Today we’ll look at the construction of fiber optic cables.
An optical cable contains one or more fibers.
The core, cladding, Kevlar®, ferrule, and polishing are all involved in the construction of a fiber optic cable.
The core is the center part of the fiber cable through which light is transmitted; it is made up of a continuous strand of glass.
The fiber consists of a core surrounded by a cladding layer. The cladding surrounds and reflects light back into the core. The diameter of the cladding is usually 125 microns.
Kevlar® is the registered trademark for the strong synthetic fiber or “yellow hair” used as a protective outer sheath for fiber optic cables. Its strength protects the cable from damage and kinking.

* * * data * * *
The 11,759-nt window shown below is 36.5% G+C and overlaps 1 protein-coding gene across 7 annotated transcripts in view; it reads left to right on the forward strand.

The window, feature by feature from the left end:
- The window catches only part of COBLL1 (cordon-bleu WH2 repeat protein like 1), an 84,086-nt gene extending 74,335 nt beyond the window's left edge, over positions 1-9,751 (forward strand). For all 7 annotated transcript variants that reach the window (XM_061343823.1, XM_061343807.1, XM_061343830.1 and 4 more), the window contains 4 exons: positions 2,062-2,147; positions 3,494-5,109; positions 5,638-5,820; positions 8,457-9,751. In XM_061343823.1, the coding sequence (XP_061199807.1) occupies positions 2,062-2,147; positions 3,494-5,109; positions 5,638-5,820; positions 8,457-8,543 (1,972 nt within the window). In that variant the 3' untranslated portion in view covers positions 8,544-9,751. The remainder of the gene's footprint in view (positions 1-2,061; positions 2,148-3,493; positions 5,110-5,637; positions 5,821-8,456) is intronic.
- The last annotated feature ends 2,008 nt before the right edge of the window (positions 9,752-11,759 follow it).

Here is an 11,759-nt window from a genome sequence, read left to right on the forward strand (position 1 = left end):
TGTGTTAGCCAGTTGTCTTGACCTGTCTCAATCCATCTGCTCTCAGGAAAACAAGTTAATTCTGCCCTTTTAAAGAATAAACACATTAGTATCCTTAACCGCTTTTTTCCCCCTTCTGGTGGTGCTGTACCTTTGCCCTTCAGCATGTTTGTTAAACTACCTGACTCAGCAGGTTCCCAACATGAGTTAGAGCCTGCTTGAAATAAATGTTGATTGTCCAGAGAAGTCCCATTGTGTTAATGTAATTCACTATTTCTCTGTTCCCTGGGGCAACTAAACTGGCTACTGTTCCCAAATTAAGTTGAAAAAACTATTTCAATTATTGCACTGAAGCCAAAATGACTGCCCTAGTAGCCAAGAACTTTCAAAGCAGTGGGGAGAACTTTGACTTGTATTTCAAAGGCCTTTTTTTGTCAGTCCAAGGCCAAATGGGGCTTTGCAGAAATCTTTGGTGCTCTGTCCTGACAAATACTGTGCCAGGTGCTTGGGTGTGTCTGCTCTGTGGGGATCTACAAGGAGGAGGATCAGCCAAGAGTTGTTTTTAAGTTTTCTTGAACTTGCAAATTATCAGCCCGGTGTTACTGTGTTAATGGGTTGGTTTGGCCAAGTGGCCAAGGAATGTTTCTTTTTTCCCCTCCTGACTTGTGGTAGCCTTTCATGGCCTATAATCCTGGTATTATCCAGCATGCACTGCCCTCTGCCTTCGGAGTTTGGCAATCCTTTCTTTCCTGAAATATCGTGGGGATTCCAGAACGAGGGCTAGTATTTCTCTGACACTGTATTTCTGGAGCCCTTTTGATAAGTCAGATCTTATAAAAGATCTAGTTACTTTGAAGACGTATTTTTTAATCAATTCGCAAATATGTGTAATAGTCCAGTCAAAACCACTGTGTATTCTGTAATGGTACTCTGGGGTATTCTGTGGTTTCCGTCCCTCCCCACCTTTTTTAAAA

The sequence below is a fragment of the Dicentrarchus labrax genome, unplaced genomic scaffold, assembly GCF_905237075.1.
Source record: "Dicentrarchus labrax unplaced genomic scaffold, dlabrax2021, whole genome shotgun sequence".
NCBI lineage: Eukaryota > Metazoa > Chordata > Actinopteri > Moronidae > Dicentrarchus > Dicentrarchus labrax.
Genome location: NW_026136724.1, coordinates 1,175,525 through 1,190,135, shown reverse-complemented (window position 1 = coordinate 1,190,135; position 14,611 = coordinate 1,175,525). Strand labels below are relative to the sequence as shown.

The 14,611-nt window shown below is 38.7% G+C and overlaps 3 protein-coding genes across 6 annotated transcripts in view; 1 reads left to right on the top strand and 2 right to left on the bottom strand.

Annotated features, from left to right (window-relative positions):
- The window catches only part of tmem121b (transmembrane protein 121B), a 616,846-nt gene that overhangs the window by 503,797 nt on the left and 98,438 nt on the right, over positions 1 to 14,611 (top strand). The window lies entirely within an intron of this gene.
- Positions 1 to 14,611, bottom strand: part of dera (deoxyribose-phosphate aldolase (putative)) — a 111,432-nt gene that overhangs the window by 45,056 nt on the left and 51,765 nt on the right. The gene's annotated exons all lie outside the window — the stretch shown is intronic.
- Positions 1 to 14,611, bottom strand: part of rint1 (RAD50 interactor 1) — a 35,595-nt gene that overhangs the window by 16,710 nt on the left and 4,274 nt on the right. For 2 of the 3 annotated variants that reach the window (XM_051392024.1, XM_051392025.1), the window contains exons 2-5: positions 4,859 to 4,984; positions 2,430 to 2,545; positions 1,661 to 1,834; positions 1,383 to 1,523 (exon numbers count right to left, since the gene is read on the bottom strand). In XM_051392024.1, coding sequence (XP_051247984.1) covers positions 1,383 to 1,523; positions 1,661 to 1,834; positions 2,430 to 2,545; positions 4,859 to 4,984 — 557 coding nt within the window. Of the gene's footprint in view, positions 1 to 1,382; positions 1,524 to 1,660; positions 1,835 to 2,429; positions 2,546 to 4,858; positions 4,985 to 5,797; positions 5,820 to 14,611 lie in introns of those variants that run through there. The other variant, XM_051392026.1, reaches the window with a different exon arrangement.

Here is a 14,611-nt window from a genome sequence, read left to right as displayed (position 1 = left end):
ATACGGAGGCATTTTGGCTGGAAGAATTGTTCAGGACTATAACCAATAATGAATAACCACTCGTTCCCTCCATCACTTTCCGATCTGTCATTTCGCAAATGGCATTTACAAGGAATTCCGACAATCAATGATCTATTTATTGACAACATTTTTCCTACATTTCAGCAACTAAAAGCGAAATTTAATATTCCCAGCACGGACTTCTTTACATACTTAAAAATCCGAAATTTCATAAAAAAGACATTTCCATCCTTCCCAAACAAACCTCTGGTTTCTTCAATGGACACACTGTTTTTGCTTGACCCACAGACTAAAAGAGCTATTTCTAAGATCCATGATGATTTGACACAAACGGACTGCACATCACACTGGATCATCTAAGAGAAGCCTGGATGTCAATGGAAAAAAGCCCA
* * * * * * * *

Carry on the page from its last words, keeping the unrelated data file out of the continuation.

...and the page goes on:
The ferrule is the protruding portion of a fiber connector. It is the ceramic, plastic or stainless steel part of a fiber-optic connector that holds the end of the fiber and precisely aligns it.
The fiber is inserted into the ferrule and cemented with an epoxy or adhesive. This gives it long-term mechanical strength and prevents contamination.
The ferrule is the most important and costly part of a fiber connector. If its length, hole centering, and inside and outside diameters are not exact, a poor connection will result.
The fiber at the end of the ferrule is then polished to create a flat even surface and to allow two cables to be mated to transfer a signal. Higher grades of polish give less insertion loss and lower back reflection.
More on insertion loss and back reflection to come!